Colorado House passes bill to end rain barrel ban | TheFencePost.com

Colorado House passes bill to end rain barrel ban

The greeley Tribune, Staff and wire reports

The Colorado House passed House Bill 1005 by a 61-3 vote March 1. If the bill becomes a law, residents who live in houses or small condo complexes will be allowed to put two 55-gallon barrels on their properties to collect rainwater.

They would be allowed to use it only for outdoor uses, such as gardening.

Colorado is the only state in the union with this ban. The logic behind it: It takes water out of the river system and harms users down the line, who have already paid for the water.

When a similar bill came to the legislature last year, it passed in the House and died in the Senate.

This year, however, Democrats in the House allowed two GOP-sponsored amendments meant to ease concerns over rain barrels and their place within Colorado water law.

One amendment makes it clear having a rain barrel is not a water right, and the other says the state engineer can step in if water is siphoned off from people with water rights.

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"We've come a long way," state Rep. J. Paul Brown, a Republican from Ignacio, said of the compromise. "Property rights are important. The Fifth Amendment of the Constitution establish property rights, and waters rights are a property right."

The two amendments reflect the concerns expressed by Sen. Jerry Sonnenberg, a Republican from Sterling whose district includes large parts of Weld County. Sonnenberg said last week the two points — recognition of prior-appropriation and state stewardship of the practice — had to be addressed before he could support the rain-barrel bill.

Sonnenberg bottled up a similar bill in the Senate last year. ❖

Colorado is one step closer to dropping its rain barrel ban.

The Colorado House passed House Bill 1005 by a 61-3 vote March 1. If the bill becomes a law, residents who live in houses or small condo complexes will be allowed to put two 55-gallon barrels on their properties to collect rainwater.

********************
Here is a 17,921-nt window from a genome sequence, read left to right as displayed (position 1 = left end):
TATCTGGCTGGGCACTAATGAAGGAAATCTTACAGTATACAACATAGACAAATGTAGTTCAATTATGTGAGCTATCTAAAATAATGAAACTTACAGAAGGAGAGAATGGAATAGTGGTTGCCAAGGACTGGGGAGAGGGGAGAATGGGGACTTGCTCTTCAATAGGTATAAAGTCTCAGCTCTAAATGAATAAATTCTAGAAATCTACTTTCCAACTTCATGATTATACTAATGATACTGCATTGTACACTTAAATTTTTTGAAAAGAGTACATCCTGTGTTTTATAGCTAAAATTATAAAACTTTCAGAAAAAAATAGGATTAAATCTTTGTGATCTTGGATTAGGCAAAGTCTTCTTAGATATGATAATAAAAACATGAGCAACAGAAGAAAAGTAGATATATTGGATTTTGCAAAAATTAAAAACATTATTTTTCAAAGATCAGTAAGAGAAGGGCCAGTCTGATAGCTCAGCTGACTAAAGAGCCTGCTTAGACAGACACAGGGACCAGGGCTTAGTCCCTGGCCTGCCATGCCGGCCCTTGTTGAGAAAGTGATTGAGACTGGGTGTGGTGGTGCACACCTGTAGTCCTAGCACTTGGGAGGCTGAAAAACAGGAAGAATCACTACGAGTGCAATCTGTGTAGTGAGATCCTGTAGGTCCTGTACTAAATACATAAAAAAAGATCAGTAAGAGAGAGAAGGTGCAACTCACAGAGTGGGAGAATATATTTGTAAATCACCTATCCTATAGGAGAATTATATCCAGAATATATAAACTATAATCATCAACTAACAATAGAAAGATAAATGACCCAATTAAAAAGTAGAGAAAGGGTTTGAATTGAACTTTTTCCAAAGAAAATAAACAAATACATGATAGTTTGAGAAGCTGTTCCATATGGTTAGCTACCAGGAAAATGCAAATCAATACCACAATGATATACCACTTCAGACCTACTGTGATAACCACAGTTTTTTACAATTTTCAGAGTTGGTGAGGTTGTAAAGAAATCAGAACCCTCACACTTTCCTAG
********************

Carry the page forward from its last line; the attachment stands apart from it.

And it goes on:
They would be allowed to use it only for outdoor uses, such as gardening.

Colorado is the only state in the union with this ban. The logic behind it: It takes water out of the river system and harms users down the line, who have already paid for the water.

When a similar bill came to the legislature last year, it passed in the House and died in the Senate.

This year, however, Democrats in the House allowed two GOP-sponsored amendments meant to ease concerns over rain barrels and their place within Colorado water law.

One amendment makes it clear having a rain barrel is not a water right, and the other says the state engineer can step in if water is siphoned off from people with water rights.

“We’ve come a long way,” state Rep. J. Paul Brown, a Republican from Ignacio, said of the compromise. “Property rights are important. The Fifth Amendment of the Constitution establish property rights, and waters rights are a property right.”

The two amendments reflect the concerns expressed by Sen. Jerry Sonnenberg, a Republican from Sterling whose district includes large parts of Weld County. Sonnenberg said last week the two points — recognition of prior-appropriation and state stewardship of the practice — had to be addressed before he could support the rain-barrel bill.

Sonnenberg bottled up a similar bill in the Senate last year. ❖

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